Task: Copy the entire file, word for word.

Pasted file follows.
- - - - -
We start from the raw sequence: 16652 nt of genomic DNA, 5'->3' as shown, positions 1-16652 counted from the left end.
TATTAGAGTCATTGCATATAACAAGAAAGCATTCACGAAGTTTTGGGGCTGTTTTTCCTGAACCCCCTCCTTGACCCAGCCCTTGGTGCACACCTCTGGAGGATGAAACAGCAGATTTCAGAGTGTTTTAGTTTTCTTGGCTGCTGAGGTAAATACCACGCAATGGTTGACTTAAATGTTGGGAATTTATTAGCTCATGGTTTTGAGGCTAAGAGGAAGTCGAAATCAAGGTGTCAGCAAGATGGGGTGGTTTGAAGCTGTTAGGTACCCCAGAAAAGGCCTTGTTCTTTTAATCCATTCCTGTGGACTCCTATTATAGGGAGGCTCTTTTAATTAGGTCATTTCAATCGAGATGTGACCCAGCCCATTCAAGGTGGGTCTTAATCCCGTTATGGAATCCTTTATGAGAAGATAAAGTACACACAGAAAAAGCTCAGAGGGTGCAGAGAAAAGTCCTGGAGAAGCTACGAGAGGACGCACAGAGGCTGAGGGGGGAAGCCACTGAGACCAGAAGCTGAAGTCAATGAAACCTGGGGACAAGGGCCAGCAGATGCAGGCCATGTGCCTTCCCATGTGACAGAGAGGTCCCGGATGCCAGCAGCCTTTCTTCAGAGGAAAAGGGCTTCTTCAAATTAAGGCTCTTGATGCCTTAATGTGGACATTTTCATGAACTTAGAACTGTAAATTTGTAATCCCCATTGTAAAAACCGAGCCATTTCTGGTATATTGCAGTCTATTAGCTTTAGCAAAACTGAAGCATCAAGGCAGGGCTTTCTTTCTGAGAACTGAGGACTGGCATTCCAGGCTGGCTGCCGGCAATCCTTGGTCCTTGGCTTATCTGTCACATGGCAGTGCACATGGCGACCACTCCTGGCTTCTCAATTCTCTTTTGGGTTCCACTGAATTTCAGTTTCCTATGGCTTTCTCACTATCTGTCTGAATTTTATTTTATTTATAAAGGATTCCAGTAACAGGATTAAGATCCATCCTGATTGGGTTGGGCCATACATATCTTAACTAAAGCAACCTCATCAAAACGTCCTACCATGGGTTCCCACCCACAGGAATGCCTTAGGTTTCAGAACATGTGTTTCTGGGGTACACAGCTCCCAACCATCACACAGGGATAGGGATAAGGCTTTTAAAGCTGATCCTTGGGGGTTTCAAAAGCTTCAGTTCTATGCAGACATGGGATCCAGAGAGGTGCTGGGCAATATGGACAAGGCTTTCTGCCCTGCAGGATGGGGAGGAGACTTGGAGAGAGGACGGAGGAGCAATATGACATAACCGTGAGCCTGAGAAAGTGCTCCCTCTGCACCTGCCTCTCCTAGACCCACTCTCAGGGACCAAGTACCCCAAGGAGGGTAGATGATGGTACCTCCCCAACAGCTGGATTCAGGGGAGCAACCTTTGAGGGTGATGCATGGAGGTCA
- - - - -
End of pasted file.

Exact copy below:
We start from the raw sequence: 16652 nt of genomic DNA, 5'->3' as shown, positions 1-16652 counted from the left end.
TATTAGAGTCATTGCATATAACAAGAAAGCATTCACGAAGTTTTGGGGCTGTTTTTCCTGAACCCCCTCCTTGACCCAGCCCTTGGTGCACACCTCTGGAGGATGAAACAGCAGATTTCAGAGTGTTTTAGTTTTCTTGGCTGCTGAGGTAAATACCACGCAATGGTTGACTTAAATGTTGGGAATTTATTAGCTCATGGTTTTGAGGCTAAGAGGAAGTCGAAATCAAGGTGTCAGCAAGATGGGGTGGTTTGAAGCTGTTAGGTACCCCAGAAAAGGCCTTGTTCTTTTAATCCATTCCTGTGGACTCCTATTATAGGGAGGCTCTTTTAATTAGGTCATTTCAATCGAGATGTGACCCAGCCCATTCAAGGTGGGTCTTAATCCCGTTATGGAATCCTTTATGAGAAGATAAAGTACACACAGAAAAAGCTCAGAGGGTGCAGAGAAAAGTCCTGGAGAAGCTACGAGAGGACGCACAGAGGCTGAGGGGGGAAGCCACTGAGACCAGAAGCTGAAGTCAATGAAACCTGGGGACAAGGGCCAGCAGATGCAGGCCATGTGCCTTCCCATGTGACAGAGAGGTCCCGGATGCCAGCAGCCTTTCTTCAGAGGAAAAGGGCTTCTTCAAATTAAGGCTCTTGATGCCTTAATGTGGACATTTTCATGAACTTAGAACTGTAAATTTGTAATCCCCATTGTAAAAACCGAGCCATTTCTGGTATATTGCAGTCTATTAGCTTTAGCAAAACTGAAGCATCAAGGCAGGGCTTTCTTTCTGAGAACTGAGGACTGGCATTCCAGGCTGGCTGCCGGCAATCCTTGGTCCTTGGCTTATCTGTCACATGGCAGTGCACATGGCGACCACTCCTGGCTTCTCAATTCTCTTTTGGGTTCCACTGAATTTCAGTTTCCTATGGCTTTCTCACTATCTGTCTGAATTTTATTTTATTTATAAAGGATTCCAGTAACAGGATTAAGATCCATCCTGATTGGGTTGGGCCATACATATCTTAACTAAAGCAACCTCATCAAAACGTCCTACCATGGGTTCCCACCCACAGGAATGCCTTAGGTTTCAGAACATGTGTTTCTGGGGTACACAGCTCCCAACCATCACACAGGGATAGGGATAAGGCTTTTAAAGCTGATCCTTGGGGGTTTCAAAAGCTTCAGTTCTATGCAGACATGGGATCCAGAGAGGTGCTGGGCAATATGGACAAGGCTTTCTGCCCTGCAGGATGGGGAGGAGACTTGGAGAGAGGACGGAGGAGCAATATGACATAACCGTGAGCCTGAGAAAGTGCTCCCTCTGCACCTGCCTCTCCTAGACCCACTCTCAGGGACCAAGTACCCCAAGGAGGGTAGATGATGGTACCTCCCCAACAGCTGGATTCAGGGGAGCAACCTTTGAGGGTGATGCATGGAGGTCA